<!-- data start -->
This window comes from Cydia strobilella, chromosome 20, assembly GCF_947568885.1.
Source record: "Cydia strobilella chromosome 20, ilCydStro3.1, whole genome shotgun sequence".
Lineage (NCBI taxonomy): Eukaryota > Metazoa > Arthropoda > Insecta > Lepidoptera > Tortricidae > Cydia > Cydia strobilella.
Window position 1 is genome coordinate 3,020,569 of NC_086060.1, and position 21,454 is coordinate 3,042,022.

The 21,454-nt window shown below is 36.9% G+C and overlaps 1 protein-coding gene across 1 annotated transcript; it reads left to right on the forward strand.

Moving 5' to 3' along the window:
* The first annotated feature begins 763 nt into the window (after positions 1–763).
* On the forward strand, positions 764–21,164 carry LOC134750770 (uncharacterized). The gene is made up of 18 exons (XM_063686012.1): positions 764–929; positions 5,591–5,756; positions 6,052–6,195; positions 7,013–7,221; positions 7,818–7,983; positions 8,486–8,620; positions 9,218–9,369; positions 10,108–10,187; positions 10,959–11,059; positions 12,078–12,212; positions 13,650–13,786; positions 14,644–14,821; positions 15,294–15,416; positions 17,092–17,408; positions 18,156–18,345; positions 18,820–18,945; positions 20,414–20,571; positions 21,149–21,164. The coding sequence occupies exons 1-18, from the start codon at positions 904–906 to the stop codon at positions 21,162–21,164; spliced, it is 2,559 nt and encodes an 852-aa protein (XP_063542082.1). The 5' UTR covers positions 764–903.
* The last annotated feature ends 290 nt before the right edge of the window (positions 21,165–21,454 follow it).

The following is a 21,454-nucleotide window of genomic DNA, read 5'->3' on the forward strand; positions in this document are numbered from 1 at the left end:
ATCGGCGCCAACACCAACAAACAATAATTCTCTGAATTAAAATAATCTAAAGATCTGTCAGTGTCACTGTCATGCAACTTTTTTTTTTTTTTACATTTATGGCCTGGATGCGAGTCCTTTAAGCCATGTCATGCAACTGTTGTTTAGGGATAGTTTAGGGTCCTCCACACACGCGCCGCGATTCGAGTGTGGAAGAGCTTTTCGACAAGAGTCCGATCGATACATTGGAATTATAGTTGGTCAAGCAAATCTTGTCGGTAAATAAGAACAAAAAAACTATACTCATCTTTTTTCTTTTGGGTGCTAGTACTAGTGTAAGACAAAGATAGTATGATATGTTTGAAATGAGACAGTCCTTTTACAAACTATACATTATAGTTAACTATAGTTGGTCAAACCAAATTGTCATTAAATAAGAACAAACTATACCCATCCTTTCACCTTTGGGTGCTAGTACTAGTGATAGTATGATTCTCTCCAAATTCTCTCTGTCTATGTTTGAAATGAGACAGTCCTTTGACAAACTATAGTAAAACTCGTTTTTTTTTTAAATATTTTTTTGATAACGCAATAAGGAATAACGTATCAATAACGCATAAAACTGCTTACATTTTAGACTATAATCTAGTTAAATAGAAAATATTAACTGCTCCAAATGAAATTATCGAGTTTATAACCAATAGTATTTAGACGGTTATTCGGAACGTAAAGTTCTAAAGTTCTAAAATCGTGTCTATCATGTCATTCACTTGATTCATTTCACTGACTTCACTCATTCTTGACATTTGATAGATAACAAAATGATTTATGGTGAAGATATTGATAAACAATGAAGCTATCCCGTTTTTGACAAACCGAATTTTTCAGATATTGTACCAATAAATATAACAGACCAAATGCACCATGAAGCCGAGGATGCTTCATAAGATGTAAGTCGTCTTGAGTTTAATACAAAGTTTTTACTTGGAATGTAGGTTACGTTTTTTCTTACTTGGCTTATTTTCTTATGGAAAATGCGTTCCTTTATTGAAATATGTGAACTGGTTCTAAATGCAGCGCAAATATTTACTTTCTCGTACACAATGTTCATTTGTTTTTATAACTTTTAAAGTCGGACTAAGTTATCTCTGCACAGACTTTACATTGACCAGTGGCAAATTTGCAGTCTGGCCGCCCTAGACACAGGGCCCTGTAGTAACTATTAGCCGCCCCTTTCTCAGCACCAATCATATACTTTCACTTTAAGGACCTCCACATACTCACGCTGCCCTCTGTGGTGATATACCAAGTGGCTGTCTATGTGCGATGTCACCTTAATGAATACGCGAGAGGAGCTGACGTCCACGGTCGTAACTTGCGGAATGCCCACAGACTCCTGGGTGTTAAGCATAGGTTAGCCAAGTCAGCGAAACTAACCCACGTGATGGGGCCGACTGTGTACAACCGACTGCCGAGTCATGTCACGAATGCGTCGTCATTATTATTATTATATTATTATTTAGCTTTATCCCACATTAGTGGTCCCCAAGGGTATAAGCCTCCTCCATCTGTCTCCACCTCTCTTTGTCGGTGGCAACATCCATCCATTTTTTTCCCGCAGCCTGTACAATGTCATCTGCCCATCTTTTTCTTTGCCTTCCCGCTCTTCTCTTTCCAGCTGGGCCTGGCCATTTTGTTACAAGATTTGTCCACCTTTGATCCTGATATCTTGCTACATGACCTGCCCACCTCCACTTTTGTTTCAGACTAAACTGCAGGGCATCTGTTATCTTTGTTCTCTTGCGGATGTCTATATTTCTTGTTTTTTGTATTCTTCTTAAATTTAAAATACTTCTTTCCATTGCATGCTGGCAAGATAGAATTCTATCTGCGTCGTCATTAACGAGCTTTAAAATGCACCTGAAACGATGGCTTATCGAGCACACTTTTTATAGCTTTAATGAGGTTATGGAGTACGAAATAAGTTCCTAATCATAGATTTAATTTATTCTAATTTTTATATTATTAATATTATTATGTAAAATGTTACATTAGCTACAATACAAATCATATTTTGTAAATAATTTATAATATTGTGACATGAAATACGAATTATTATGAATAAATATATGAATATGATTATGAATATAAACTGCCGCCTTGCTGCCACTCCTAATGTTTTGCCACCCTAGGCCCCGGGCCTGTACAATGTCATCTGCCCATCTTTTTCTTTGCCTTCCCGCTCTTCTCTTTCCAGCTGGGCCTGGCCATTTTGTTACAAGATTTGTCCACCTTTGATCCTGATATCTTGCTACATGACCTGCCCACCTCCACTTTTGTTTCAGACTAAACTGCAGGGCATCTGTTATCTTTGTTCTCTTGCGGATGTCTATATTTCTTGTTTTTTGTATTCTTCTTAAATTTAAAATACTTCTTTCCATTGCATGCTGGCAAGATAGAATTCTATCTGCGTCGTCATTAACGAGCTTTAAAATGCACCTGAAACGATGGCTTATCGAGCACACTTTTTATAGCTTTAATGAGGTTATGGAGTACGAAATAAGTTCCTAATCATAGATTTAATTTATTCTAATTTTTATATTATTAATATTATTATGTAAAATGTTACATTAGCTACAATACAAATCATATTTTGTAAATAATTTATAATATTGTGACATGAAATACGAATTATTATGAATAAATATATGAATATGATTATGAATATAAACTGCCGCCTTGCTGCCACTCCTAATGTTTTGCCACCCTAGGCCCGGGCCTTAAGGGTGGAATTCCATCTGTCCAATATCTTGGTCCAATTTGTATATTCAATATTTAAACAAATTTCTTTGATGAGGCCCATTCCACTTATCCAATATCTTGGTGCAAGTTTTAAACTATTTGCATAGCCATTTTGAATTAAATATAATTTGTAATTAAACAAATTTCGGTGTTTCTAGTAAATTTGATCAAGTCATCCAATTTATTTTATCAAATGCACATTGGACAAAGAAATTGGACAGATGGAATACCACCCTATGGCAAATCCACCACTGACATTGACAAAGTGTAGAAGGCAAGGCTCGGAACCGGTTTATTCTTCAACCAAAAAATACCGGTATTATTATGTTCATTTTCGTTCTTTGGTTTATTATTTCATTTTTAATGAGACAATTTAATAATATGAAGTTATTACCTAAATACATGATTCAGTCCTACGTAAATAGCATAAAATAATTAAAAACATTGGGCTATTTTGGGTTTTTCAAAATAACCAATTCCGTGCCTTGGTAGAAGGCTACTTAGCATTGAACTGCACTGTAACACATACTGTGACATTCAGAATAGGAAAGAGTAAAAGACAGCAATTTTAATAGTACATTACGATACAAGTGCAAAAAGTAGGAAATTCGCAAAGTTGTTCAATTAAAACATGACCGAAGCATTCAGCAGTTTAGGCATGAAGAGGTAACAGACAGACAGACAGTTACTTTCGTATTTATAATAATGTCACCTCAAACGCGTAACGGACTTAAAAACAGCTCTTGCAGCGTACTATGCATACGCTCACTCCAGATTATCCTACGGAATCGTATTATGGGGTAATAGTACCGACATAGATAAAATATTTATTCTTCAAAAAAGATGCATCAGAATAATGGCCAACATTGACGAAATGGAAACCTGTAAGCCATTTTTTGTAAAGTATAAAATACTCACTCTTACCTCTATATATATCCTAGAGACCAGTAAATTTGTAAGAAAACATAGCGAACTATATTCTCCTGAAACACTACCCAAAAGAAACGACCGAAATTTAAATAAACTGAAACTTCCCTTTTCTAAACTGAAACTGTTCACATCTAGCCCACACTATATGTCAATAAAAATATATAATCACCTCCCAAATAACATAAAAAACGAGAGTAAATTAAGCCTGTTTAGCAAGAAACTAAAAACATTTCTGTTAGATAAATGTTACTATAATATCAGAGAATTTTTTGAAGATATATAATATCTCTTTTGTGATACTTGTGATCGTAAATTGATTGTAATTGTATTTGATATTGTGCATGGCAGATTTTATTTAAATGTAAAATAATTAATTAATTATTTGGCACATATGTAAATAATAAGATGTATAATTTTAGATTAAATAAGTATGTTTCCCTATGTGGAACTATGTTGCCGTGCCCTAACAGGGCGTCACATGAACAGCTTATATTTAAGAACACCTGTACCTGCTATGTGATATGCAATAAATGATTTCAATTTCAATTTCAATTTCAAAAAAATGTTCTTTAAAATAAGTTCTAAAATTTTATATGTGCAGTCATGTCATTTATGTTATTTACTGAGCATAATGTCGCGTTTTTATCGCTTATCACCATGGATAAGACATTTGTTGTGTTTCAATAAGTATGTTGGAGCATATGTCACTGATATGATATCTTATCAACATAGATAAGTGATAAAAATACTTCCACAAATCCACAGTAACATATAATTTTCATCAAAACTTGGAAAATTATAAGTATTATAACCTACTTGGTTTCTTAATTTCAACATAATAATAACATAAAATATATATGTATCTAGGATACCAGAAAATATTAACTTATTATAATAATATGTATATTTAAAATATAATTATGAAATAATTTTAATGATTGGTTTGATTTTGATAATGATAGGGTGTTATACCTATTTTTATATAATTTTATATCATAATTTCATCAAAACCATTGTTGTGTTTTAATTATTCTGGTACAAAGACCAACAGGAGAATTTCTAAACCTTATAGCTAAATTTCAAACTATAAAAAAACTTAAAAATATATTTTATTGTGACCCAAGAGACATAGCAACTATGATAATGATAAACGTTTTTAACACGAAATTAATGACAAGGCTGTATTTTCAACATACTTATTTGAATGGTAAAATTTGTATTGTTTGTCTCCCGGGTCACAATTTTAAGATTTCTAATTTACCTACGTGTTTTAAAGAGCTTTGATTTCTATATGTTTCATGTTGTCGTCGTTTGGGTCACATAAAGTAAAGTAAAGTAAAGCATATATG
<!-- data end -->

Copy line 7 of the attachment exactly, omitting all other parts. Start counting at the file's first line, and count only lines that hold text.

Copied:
* The first annotated feature begins 763 nt into the window (after positions 1–763).